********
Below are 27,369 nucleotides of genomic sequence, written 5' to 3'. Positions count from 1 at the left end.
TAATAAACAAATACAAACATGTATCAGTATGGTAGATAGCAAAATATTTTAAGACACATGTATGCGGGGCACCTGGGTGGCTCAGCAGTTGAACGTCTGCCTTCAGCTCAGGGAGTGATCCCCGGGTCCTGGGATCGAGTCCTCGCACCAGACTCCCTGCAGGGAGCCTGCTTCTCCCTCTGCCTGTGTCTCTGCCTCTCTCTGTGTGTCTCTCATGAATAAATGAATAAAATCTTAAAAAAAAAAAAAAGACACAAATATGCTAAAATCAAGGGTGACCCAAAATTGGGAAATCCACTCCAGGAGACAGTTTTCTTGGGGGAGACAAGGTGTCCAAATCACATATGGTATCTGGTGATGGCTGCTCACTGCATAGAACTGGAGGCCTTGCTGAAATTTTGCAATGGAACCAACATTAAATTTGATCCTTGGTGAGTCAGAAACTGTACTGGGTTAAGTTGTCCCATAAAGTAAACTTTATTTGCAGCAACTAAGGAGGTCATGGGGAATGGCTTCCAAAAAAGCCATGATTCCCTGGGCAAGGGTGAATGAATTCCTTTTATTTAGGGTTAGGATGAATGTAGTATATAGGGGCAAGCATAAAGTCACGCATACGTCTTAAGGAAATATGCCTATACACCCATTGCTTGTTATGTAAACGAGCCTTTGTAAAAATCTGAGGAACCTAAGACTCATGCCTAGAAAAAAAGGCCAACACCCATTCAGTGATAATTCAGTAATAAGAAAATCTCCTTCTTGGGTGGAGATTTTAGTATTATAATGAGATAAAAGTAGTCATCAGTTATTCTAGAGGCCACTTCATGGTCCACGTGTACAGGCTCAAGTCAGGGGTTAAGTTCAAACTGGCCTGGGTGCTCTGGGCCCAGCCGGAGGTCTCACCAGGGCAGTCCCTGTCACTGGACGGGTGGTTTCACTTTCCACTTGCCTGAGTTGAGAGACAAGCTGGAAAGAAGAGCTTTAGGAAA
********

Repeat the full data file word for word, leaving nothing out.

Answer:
Below are 27,369 nucleotides of genomic sequence, written 5' to 3'. Positions count from 1 at the left end.
TAATAAACAAATACAAACATGTATCAGTATGGTAGATAGCAAAATATTTTAAGACACATGTATGCGGGGCACCTGGGTGGCTCAGCAGTTGAACGTCTGCCTTCAGCTCAGGGAGTGATCCCCGGGTCCTGGGATCGAGTCCTCGCACCAGACTCCCTGCAGGGAGCCTGCTTCTCCCTCTGCCTGTGTCTCTGCCTCTCTCTGTGTGTCTCTCATGAATAAATGAATAAAATCTTAAAAAAAAAAAAAAGACACAAATATGCTAAAATCAAGGGTGACCCAAAATTGGGAAATCCACTCCAGGAGACAGTTTTCTTGGGGGAGACAAGGTGTCCAAATCACATATGGTATCTGGTGATGGCTGCTCACTGCATAGAACTGGAGGCCTTGCTGAAATTTTGCAATGGAACCAACATTAAATTTGATCCTTGGTGAGTCAGAAACTGTACTGGGTTAAGTTGTCCCATAAAGTAAACTTTATTTGCAGCAACTAAGGAGGTCATGGGGAATGGCTTCCAAAAAAGCCATGATTCCCTGGGCAAGGGTGAATGAATTCCTTTTATTTAGGGTTAGGATGAATGTAGTATATAGGGGCAAGCATAAAGTCACGCATACGTCTTAAGGAAATATGCCTATACACCCATTGCTTGTTATGTAAACGAGCCTTTGTAAAAATCTGAGGAACCTAAGACTCATGCCTAGAAAAAAAGGCCAACACCCATTCAGTGATAATTCAGTAATAAGAAAATCTCCTTCTTGGGTGGAGATTTTAGTATTATAATGAGATAAAAGTAGTCATCAGTTATTCTAGAGGCCACTTCATGGTCCACGTGTACAGGCTCAAGTCAGGGGTTAAGTTCAAACTGGCCTGGGTGCTCTGGGCCCAGCCGGAGGTCTCACCAGGGCAGTCCCTGTCACTGGACGGGTGGTTTCACTTTCCACTTGCCTGAGTTGAGAGACAAGCTGGAAAGAAGAGCTTTAGGAAA